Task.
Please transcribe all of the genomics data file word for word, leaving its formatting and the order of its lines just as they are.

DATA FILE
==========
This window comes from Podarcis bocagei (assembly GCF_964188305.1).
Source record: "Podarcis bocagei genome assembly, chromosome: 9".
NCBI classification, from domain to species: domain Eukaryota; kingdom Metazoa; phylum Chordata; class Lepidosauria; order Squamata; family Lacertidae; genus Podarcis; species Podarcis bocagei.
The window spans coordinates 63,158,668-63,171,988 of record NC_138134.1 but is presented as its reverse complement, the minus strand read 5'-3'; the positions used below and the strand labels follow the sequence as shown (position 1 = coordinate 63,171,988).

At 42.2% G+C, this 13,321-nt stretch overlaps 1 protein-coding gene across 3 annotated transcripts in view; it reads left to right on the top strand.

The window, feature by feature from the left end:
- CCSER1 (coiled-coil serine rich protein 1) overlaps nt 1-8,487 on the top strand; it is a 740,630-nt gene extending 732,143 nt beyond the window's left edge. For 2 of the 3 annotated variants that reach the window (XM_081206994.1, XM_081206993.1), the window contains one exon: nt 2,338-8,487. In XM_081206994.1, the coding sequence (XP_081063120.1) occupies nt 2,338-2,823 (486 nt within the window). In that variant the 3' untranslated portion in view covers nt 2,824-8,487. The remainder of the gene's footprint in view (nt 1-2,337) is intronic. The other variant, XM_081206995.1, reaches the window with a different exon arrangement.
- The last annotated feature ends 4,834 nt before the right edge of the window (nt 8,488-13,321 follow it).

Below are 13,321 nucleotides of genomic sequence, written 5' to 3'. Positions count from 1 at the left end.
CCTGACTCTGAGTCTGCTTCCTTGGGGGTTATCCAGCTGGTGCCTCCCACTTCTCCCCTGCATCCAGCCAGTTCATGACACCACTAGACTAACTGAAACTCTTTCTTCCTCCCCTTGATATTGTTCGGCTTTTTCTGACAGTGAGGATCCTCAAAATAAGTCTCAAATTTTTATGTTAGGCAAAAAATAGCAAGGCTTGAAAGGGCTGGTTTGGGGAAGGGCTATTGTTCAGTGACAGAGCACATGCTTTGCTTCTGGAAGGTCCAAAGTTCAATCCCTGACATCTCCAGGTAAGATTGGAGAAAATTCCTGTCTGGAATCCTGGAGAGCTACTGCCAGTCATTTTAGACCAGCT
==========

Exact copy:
This window comes from Podarcis bocagei (assembly GCF_964188305.1).
Source record: "Podarcis bocagei genome assembly, chromosome: 9".
NCBI classification, from domain to species: domain Eukaryota; kingdom Metazoa; phylum Chordata; class Lepidosauria; order Squamata; family Lacertidae; genus Podarcis; species Podarcis bocagei.
The window spans coordinates 63,158,668-63,171,988 of record NC_138134.1 but is presented as its reverse complement, the minus strand read 5'-3'; the positions used below and the strand labels follow the sequence as shown (position 1 = coordinate 63,171,988).

At 42.2% G+C, this 13,321-nt stretch overlaps 1 protein-coding gene across 3 annotated transcripts in view; it reads left to right on the top strand.

The window, feature by feature from the left end:
- CCSER1 (coiled-coil serine rich protein 1) overlaps nt 1-8,487 on the top strand; it is a 740,630-nt gene extending 732,143 nt beyond the window's left edge. For 2 of the 3 annotated variants that reach the window (XM_081206994.1, XM_081206993.1), the window contains one exon: nt 2,338-8,487. In XM_081206994.1, the coding sequence (XP_081063120.1) occupies nt 2,338-2,823 (486 nt within the window). In that variant the 3' untranslated portion in view covers nt 2,824-8,487. The remainder of the gene's footprint in view (nt 1-2,337) is intronic. The other variant, XM_081206995.1, reaches the window with a different exon arrangement.
- The last annotated feature ends 4,834 nt before the right edge of the window (nt 8,488-13,321 follow it).

Below are 13,321 nucleotides of genomic sequence, written 5' to 3'. Positions count from 1 at the left end.
CCTGACTCTGAGTCTGCTTCCTTGGGGGTTATCCAGCTGGTGCCTCCCACTTCTCCCCTGCATCCAGCCAGTTCATGACACCACTAGACTAACTGAAACTCTTTCTTCCTCCCCTTGATATTGTTCGGCTTTTTCTGACAGTGAGGATCCTCAAAATAAGTCTCAAATTTTTATGTTAGGCAAAAAATAGCAAGGCTTGAAAGGGCTGGTTTGGGGAAGGGCTATTGTTCAGTGACAGAGCACATGCTTTGCTTCTGGAAGGTCCAAAGTTCAATCCCTGACATCTCCAGGTAAGATTGGAGAAAATTCCTGTCTGGAATCCTGGAGAGCTACTGCCAGTCATTTTAGACCAGCT